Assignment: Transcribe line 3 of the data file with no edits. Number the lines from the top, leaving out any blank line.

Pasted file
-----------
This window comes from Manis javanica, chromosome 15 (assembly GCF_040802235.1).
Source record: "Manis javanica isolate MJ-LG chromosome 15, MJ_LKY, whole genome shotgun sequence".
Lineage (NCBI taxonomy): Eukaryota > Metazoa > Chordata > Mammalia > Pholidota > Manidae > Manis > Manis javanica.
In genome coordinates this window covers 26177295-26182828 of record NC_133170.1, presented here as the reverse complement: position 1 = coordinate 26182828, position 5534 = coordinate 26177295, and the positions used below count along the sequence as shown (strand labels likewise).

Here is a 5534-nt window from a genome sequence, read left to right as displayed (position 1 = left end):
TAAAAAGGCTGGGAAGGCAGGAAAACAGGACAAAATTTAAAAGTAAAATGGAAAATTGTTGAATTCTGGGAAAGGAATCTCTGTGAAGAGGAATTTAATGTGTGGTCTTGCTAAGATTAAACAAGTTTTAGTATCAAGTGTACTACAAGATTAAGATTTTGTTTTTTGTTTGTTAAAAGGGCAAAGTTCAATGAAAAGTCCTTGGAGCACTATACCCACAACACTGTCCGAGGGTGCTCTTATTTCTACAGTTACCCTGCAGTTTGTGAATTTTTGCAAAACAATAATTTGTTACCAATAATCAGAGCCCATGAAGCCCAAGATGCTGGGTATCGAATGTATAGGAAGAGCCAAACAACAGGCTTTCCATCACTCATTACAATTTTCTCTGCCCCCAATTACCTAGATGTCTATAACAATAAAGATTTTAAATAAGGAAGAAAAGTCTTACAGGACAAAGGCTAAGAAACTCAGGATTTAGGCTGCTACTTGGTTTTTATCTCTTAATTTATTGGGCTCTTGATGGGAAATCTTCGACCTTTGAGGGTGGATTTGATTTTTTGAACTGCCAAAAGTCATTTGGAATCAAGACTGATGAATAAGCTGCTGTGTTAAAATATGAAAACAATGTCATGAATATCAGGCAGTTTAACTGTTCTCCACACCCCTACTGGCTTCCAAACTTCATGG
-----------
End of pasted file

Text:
Lineage (NCBI taxonomy): Eukaryota > Metazoa > Chordata > Mammalia > Pholidota > Manidae > Manis > Manis javanica.